For this week’s Second Listen Sunday, I decided to visit the Buckeye State and pay homage to The Rude Boys. The Cleveland-based quartet consisted of Larry Marcus, Melvin Sephus, Edward Lee “Buddy” Banks, and Joe Little III. Initially breaking onto the scene in 1990 with the hits “Written All Over Your Face” and “Are You Lonely For Me” from their debut, they wasted no time returning to the studio.
Slow Jam Saturday: Mariah Carey, Bliss
Mariah Carey was already one of the biggest stars in music when her seventh studio album, Rainbow, hit stores on November 2nd, 1999. At the time, I was a senior in high school living in El Paso, Texas. Before that, I had spent the last six years outside Washington D.C. Naturally, living so close to Chocolate City with numerous urban radio stations, album cuts weren’t that hard to come by. Particularly during the quiet storm.
Unfortunately, El Paso only had one mainstream radio station, so it was sporadic that an album cut would get radio play. However, I’ve always considered myself a music head, so I would spread the word around my high school whenever I discovered a slow jam bop from an artist.
So naturally, back in 1999, when I heard “Bliss” this week’s pick for Slow Jam Saturday, I had to get my A&R on. As with her previous two albums, Daydream and Butterfly, Rainbow found Mariah Carey going in a more urban direction. One of the most surprising things about Rainbow was that Carey eighty-sixed longtime collaborator Walter Afanasieff in favor of Jimmy Jam & Terry Lewis for the ballads.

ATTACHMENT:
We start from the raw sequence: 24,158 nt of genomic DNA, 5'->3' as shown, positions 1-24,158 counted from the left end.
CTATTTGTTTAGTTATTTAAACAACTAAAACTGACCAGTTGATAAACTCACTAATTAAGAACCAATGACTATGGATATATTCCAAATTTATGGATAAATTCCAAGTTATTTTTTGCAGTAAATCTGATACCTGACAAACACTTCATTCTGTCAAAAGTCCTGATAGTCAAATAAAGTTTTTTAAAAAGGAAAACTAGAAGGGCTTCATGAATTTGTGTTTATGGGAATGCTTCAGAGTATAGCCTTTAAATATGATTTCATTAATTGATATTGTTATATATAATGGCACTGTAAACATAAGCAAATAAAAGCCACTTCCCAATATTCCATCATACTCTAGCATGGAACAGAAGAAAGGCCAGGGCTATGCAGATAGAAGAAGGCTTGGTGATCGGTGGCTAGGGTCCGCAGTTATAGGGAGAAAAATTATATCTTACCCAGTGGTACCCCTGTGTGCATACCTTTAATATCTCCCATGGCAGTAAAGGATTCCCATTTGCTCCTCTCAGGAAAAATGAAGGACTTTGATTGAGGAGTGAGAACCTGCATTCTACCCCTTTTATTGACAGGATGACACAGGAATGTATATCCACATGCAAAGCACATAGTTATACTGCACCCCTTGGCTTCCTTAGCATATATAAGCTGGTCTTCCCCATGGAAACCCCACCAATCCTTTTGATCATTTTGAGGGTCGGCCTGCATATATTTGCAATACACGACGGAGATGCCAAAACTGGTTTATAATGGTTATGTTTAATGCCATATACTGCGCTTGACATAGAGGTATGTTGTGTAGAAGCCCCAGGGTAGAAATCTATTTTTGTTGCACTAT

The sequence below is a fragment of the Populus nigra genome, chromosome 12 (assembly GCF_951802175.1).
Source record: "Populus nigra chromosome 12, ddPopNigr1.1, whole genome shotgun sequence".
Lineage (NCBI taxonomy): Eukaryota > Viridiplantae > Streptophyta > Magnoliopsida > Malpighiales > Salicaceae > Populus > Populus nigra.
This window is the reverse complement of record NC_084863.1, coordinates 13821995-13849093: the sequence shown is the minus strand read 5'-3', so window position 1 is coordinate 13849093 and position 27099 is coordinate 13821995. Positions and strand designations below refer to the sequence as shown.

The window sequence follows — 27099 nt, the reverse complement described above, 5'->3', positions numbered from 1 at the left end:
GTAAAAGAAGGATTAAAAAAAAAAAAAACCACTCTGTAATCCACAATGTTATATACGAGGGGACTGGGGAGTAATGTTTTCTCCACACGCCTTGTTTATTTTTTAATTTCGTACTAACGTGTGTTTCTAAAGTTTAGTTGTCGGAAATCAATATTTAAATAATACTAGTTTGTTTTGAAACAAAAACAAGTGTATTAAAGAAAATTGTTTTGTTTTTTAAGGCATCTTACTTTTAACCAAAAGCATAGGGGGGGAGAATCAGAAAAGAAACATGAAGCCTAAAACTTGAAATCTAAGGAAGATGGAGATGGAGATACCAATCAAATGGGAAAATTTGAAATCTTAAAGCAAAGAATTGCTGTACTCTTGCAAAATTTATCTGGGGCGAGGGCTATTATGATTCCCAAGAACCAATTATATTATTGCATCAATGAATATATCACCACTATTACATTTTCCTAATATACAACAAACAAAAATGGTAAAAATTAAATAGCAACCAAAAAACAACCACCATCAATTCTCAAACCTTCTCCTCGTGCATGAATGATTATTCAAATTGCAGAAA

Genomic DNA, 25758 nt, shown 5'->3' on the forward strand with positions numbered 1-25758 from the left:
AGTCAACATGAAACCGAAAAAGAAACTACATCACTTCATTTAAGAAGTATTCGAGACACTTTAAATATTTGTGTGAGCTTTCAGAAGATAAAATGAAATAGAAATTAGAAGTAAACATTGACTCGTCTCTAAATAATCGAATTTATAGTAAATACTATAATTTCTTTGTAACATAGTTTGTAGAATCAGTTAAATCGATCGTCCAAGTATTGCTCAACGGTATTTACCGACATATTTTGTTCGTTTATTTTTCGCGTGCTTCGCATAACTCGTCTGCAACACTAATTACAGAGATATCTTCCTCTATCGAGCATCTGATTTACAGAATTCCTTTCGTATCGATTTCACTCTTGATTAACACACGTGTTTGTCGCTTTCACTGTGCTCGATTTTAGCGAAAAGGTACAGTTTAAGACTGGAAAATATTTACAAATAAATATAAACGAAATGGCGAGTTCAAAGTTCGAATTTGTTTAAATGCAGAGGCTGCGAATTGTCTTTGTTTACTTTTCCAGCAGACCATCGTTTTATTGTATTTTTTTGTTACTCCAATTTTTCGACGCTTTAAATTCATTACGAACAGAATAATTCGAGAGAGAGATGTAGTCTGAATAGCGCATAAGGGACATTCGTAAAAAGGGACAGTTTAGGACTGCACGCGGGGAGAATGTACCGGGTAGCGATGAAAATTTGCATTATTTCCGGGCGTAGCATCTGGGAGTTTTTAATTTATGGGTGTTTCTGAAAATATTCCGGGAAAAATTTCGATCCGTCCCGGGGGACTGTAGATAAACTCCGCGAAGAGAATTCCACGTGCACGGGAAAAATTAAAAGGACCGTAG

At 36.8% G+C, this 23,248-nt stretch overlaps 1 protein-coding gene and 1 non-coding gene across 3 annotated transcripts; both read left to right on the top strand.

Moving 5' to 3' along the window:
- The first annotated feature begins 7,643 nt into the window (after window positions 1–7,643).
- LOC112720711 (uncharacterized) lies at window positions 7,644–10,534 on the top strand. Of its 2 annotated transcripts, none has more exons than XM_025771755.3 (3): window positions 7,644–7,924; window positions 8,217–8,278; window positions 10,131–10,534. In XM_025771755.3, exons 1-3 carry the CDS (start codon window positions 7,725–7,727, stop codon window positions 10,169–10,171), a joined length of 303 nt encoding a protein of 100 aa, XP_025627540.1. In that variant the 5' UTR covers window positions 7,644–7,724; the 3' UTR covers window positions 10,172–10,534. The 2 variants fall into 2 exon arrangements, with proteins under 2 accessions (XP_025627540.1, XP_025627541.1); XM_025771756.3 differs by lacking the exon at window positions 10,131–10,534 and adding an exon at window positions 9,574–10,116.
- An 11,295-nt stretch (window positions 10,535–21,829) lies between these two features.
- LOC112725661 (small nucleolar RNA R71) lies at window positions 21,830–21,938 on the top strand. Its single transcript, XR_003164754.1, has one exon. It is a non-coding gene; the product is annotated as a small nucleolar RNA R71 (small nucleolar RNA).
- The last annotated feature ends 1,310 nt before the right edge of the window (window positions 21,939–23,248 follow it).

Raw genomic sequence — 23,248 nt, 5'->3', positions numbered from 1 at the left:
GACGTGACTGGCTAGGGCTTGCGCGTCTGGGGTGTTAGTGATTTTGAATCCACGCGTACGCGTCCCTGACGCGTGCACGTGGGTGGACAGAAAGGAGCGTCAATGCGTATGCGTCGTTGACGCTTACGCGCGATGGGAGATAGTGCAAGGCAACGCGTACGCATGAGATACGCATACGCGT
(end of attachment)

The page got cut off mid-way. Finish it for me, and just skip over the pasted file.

“Bliss” is the third track on the album and one of the first slow jams that Carey worked on with Jam & Lewis. The song starts with an angelic sound before Mariah comes in at the nineteen-second mark, seductively crooning,
“Touch me baby
It feels so amazing (yeah)
And you stimulate me
And you make me want you more and more”.
When we hit the chorus, Mariah has the listener in a romantic frenzy as she effortlessly shows off her whistle register. Even in the simplicity of production, Mariah shows why she’s one of the best in the game. Furthermore, as far as I know, no singer has ever attempted to cover the song on a reality TV singing competition due to the vocal complexity.
“Thank God I Found You” and the far superior (Make It Last Remix feat. Joe & Nas) may have been the big ballad single from Rainbow. However, with “Bliss,” Jam & Lewis produced a sensual slow jam for Carey that was never crass but tasteful and personally stood the test of time.
Final Grade: A
“Bliss” from Rainbow is available on all streaming platforms.
More reviews to explorer
Valentine’s Day 2024 may have come and gone, but I still plan to use highlight songs with the V-word for February’s Slow Jam Saturday. The artist I chose is a southern gentleman by the name of Lloyd. Initially breaking onto the scene as a member of the preteen-boy band N-Toon, Lloyd’s solo career kicked off in 2004 with the hit “Southside.”
One of the most talented men in indie music, Eric Roberson, kicked off his 30th-anniversary tour last night in Pittsburgh, so for this week’s Second Listen Sunday, I decided to revisit Mr. Roberson’s third album, The Vault 1.5, which hit record stores in 2003. As Erro fans know, Roberson initially hit the scene with the lovely ballad “The Moon” while studying at Howard University. Roberson’s first record deal didn’t go as planned, but not one to just lay down, Roberson continued to build a name for himself by writing for the likes of 112 and Will Smith. Additionally, Roberson collaborated with Jill Scott, DJ Jazzy Jeff, and Cam’ron.